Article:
Nationals

Nationals

Over the 15 years that they’ve resided in D.C., the Nationals have signed four free agents to deals of at least $120 million: outfielder Jayson Werth and starting pitchers Max Scherzer, Patrick Corbin and Stephen Strasburg. With the exception of Strasburg, each of those deals came as a surprise.

Washington acquired Werth when the club was still in the midst of a rebuild. Scherzer joined the team even though it already had a full five-man rotation. The Nationals signed Corbin while outfielder Bryce Harper was still available in free agency. Even the Strasburg contract was considered surprisingly expensive given the right-hander’s injury history.

So when considering who the Nationals’ next big free-agent signing will be, perhaps the best places to look would be what’s least expected. But before we can look ahead to the future, we first must look back to get a sense of how much money Washington would be willing to take on.

The Nationals’ Opening Day payroll broke $100 million for the first time in 2013, so let’s start there. In the list below, the number on the left corresponds to the team’s Opening Day 25-man (or in the case of 2020, 26-man) roster payroll for that season. The number on the right is the sum of Nationals’ five largest salaries that year—not including performance bonuses.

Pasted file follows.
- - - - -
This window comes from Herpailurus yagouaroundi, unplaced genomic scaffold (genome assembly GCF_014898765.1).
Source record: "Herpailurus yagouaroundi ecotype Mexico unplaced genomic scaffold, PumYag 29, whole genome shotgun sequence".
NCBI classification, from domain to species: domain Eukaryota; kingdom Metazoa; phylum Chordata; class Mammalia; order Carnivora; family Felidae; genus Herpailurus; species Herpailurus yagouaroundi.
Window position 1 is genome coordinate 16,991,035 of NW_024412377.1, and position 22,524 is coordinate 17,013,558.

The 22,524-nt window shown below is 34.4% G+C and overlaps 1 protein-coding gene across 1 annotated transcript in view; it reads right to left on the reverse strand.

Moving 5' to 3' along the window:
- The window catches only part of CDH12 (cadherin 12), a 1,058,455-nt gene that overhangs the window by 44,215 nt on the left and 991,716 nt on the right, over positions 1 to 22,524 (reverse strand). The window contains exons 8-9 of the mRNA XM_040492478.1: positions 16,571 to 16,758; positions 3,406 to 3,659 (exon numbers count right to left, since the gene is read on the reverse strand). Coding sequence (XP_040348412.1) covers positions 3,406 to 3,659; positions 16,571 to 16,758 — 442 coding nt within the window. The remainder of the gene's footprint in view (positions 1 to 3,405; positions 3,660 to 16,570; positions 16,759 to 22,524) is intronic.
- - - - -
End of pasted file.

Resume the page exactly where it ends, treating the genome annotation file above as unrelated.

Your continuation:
2013: $118.3 million / $64.7 million

2014: $137.4 million / $69.2 million

2015: $162 million / $82.4 million

2016: $145.2 million / $80.8 million

2017: $164.3 million / $89.7 million

2018: $180.8 million / $93.6 million

2019: $197.2 million / $125.5 million

2020*: $171.8 million / $105.5 million

*These figures will be prorated based on the number of games played this season, but let’s keep it extrapolated over a normal 162-game season for comparison’s sake.

 

Even as the Nationals’ overall payroll varied from season to season, their investment in star players grew steadily every year—until this past offseason. Despite inking Strasburg to a $245 million deal at the Winter Meetings, Washington’s overall spending on its top stars decreased for once thanks to the expiring contracts of Anthony Rendon ($18.8 million 2019 salary) and Ryan Zimmerman ($18 million).